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How many cast iron rads in series?

NYplumber
NYplumber Member Posts: 503
I was once taught that the only stupid question is the one not asked.



How can i figure out how many radiators can be placed in series before the btu train runs out of passengers and can't heat the rads at the end of the loop?

Optimum install would be to home run each rad to the boiler room for trv or valve balancing, but the customer asked for a single loop.

With the above question I am eager to know if anyone has thoughts on installing a monoflow loop to cast rads by the use of pex vs copper. Pondering about the idea of pex monoflow loop makes me think of it as a handyman style job, however the idea just crossed my mind when trying to calculate how many rads I can put in series.
:NYplumber:

Comments

  • Greg Maxwell
    Greg Maxwell Member Posts: 212
    Rads in series

    Instead of piping them in series, pipe them in a monoflo loop. Figure the output of the rads, and put no more than 40,000btu worh of rads in that one loop. Place your regular tee on the supplu of the rad, and your monoflo tee, or venturi tee on the return. That way, you will keep your supply water temp the same across the whole loop.
  • Mark Eatherton
    Mark Eatherton Member Posts: 5,839
    Don't let the customer tell YOU how to pipe YOUR system...

    They brought you in as an expert. They are expecting comfort. Unless they are willing to sign a liability waiver as it pertains to delivering comfort, I would NOT consider doing it that way. Series radiators are serious trouble.



    I've had numerous jobs where an unknowing person piped them in series, and it never works right. I've had to retrofit them with a 4 way flow reversing valve, and it worked better, but it still isn't right.



    One pipe mono flow would be better, but you will STILL have a significantly lower entering water temperature for the last group of radiators.



    Parallel reverse return is the best way to pipe them. Home running them will take more material and labor. Calculate the connected loads (not the EDR), and pipe the system accordingly. You will be amazed at how small the piping system really needs to be.



    As I've stated here no less than a million times before, there really is no right way to do things wrong....



    ME
    It's not so much a case of "You got what you paid for", as it is a matter of "You DIDN'T get what you DIDN'T pay for, and you're NOT going to get what you thought you were in the way of comfort". Borrowed from Heatboy.
    Boon
  • NYplumber
    NYplumber Member Posts: 503
    Parallel reverse return

    Mark you are correct, parallel reverse return  is what I was missing. Sometimes we take the basics (one loop), then try to think of the most comfort/efficient (home run to the boiler room) and forget the way with the least hassle.



    I know the limitations of piping in series, which is why I asked the question, and now remember an old post of yours stating the story with the four way mixing valve.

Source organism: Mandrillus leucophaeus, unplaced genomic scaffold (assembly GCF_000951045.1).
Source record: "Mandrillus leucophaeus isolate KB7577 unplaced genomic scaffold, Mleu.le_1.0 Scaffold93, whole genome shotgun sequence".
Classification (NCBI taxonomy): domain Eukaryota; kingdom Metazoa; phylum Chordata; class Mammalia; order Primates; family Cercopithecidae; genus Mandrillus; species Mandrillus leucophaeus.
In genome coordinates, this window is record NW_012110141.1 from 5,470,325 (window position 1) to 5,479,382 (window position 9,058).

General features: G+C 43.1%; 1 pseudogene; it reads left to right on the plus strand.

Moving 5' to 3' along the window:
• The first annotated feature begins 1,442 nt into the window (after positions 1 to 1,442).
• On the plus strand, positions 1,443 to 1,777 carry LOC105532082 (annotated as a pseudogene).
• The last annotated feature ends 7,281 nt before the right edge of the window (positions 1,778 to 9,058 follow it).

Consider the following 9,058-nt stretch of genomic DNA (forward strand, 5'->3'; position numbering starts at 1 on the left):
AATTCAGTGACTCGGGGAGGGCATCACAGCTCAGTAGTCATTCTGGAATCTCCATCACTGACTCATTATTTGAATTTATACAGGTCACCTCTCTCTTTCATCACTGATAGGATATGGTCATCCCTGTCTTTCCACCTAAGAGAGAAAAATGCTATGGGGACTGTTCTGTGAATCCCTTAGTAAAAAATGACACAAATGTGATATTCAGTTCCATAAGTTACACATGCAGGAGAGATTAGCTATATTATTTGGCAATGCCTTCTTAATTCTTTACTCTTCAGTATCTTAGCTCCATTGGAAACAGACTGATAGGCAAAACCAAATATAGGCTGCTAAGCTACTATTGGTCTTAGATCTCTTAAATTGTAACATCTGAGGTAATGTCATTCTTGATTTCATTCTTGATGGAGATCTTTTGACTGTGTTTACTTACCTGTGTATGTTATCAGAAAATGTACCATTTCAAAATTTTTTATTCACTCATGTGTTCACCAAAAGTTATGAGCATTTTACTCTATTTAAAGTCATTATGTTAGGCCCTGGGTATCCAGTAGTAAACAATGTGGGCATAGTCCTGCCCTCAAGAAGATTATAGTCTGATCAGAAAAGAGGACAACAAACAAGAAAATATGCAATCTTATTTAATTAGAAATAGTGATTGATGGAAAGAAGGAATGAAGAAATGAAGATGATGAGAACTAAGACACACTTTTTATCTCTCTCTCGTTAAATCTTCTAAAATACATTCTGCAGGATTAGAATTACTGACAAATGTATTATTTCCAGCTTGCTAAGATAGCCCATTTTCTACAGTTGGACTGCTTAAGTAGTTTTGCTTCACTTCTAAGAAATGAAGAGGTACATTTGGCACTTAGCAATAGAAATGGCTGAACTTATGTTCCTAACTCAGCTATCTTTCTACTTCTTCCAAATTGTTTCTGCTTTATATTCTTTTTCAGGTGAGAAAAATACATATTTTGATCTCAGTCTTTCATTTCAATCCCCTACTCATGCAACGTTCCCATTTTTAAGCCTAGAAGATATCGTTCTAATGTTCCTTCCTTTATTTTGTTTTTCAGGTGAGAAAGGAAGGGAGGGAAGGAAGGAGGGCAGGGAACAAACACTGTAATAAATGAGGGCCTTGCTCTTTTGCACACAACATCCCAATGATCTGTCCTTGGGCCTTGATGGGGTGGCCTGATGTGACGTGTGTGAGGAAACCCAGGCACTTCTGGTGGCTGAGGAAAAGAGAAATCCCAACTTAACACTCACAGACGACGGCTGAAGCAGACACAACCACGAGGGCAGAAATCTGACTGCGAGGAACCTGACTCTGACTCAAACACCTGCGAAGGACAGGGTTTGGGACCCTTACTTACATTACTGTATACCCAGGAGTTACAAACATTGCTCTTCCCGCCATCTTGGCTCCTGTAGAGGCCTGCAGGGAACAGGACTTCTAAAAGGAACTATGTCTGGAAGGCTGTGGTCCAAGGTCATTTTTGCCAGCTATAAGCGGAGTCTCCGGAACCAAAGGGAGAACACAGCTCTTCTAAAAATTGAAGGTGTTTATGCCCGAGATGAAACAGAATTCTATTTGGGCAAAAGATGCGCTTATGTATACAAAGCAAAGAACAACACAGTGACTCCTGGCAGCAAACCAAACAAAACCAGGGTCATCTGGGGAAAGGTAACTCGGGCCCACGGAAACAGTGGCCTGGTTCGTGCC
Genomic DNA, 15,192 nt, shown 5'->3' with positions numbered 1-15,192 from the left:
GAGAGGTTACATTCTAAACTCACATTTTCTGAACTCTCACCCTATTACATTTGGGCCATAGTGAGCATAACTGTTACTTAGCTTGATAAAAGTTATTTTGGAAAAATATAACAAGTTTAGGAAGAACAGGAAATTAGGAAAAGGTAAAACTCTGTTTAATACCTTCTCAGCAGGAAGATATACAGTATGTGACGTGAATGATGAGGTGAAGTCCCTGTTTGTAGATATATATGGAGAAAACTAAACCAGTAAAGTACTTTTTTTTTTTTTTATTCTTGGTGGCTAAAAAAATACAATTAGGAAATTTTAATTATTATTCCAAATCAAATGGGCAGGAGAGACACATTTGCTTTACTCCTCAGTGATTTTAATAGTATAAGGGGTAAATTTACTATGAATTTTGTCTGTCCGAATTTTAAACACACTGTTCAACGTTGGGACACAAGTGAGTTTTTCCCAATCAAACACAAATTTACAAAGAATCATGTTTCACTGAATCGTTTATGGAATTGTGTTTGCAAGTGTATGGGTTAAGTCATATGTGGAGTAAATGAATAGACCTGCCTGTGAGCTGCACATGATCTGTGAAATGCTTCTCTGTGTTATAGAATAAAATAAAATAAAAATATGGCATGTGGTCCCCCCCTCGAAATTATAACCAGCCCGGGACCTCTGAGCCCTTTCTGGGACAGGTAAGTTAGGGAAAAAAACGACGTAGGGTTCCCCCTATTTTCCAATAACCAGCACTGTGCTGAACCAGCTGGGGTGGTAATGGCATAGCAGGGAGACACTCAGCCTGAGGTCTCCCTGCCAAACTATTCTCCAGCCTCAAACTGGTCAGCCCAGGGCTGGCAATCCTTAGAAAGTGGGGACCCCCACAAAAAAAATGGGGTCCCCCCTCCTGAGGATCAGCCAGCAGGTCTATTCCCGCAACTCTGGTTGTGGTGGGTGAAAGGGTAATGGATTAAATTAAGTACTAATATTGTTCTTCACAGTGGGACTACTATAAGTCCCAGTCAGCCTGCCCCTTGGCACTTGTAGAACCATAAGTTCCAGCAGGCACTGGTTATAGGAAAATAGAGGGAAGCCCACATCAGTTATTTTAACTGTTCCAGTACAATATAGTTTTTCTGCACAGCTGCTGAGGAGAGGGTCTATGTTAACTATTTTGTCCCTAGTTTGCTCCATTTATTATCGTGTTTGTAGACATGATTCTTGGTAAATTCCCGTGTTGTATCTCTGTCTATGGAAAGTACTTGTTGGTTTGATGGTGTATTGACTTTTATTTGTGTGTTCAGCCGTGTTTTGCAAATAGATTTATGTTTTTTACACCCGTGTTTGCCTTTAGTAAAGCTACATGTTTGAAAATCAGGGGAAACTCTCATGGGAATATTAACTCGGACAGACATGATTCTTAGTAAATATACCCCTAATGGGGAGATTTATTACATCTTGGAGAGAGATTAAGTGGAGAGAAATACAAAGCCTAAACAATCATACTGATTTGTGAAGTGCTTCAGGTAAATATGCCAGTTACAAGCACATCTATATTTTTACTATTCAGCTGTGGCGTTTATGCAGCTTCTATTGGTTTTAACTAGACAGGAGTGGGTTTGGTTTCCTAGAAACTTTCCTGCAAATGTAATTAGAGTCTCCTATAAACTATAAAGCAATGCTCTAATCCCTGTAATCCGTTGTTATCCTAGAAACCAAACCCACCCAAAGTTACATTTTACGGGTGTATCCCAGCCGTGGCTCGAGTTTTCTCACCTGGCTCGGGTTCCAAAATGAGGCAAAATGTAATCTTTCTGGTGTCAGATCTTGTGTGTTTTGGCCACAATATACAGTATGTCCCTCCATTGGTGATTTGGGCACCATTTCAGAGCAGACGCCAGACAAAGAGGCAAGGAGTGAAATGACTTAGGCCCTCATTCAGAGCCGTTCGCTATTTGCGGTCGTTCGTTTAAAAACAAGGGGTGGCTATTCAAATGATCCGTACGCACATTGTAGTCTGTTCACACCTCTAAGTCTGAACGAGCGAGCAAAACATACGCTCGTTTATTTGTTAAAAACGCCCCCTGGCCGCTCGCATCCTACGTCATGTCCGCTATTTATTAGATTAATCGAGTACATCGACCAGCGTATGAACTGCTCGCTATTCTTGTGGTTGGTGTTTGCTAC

Just some food for thought, I was contemplating splitting the load for that loop in two parts, supplying water from both ends, and having a common "t" return in the center (center of the load divided in two parts, not in the center of the number of rads).



    While on the subject, is PEX monoflow a possibility?
    :NYplumber:
  • Mark Eatherton
    Mark Eatherton Member Posts: 5,839
    PEX mono flow...

    You would have to make a transition from PEX to copper and back to PEX again, but yes, it is doable.



    NIBCO makes a conical insert in 1/2", 3/4" and 1" that can be dropped into a tee, and will create a venturi tee that works great.



    If the main is below the emitter, then the venturi goes in the outlet return flow tee. If the emitter is below the main, or is a high pressure drop unit, like a fan coil, then you'd use one in the supply and one in the return.



    ME
    It's not so much a case of "You got what you paid for", as it is a matter of "You DIDN'T get what you DIDN'T pay for, and you're NOT going to get what you thought you were in the way of comfort". Borrowed from Heatboy.
  • Big Ed_4
    Big Ed_4 Member Posts: 1,877
    Series

    You can pipe radiators in series if you do the math , they just need to get bigger as you go along per = output ... But Who's paying for radiators ? A diverter or mono flow would be a better way to go in the real world .. Home run piping with TRV valves would be even better... ...
    I have enough experience to know , that I dont know it all
  • meplumber
    meplumber Member Posts: 678
    I do a lot of monoflow.

    When doing remodels or retrofits in these old New England houses, we do monoflow quite a bit.  40,000 is the upper limit of an effective loop, but you can normally divide it into two loops if necessary.  We use the loop with TRV's on the radiators and a Delta P circ on the loop.



    Good Luck.  Let us know how you make out.
  • Jason_13
    Jason_13 Member Posts: 299
    Pex & Monoflo????

    You are right it would work but my concern would be a possible headache with expansion of pex creating up and downs causing problems until all the air comes out. All pipes need to run uphill all the way on both supply and returns. On radiation below the main would not be a problem as the air will not go down. Just another point if radiation is below the main do not use less than 3/4" even if it is too large for the radiation.
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